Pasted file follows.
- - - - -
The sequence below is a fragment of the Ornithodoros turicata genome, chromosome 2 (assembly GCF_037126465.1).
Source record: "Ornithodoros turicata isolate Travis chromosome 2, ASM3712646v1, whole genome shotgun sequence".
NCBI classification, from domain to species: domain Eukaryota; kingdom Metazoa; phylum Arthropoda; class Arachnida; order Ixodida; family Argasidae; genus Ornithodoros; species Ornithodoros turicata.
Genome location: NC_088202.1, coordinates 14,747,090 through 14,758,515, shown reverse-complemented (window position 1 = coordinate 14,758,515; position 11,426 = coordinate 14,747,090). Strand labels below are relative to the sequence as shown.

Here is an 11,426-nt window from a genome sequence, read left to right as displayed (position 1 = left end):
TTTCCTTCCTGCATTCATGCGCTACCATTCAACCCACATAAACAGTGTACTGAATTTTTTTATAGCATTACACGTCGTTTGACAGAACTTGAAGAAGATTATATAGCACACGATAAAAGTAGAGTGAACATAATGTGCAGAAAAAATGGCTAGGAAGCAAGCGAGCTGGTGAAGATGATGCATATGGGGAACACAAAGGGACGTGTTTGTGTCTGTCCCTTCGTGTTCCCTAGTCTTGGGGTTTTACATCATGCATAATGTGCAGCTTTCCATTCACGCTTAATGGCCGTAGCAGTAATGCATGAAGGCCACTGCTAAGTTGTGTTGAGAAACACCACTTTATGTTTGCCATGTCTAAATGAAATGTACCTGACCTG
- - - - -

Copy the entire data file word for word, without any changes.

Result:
The sequence below is a fragment of the Ornithodoros turicata genome, chromosome 2 (assembly GCF_037126465.1).
Source record: "Ornithodoros turicata isolate Travis chromosome 2, ASM3712646v1, whole genome shotgun sequence".
NCBI classification, from domain to species: domain Eukaryota; kingdom Metazoa; phylum Arthropoda; class Arachnida; order Ixodida; family Argasidae; genus Ornithodoros; species Ornithodoros turicata.
Genome location: NC_088202.1, coordinates 14,747,090 through 14,758,515, shown reverse-complemented (window position 1 = coordinate 14,758,515; position 11,426 = coordinate 14,747,090). Strand labels below are relative to the sequence as shown.

Here is an 11,426-nt window from a genome sequence, read left to right as displayed (position 1 = left end):
TTTCCTTCCTGCATTCATGCGCTACCATTCAACCCACATAAACAGTGTACTGAATTTTTTTATAGCATTACACGTCGTTTGACAGAACTTGAAGAAGATTATATAGCACACGATAAAAGTAGAGTGAACATAATGTGCAGAAAAAATGGCTAGGAAGCAAGCGAGCTGGTGAAGATGATGCATATGGGGAACACAAAGGGACGTGTTTGTGTCTGTCCCTTCGTGTTCCCTAGTCTTGGGGTTTTACATCATGCATAATGTGCAGCTTTCCATTCACGCTTAATGGCCGTAGCAGTAATGCATGAAGGCCACTGCTAAGTTGTGTTGAGAAACACCACTTTATGTTTGCCATGTCTAAATGAAATGTACCTGACCTG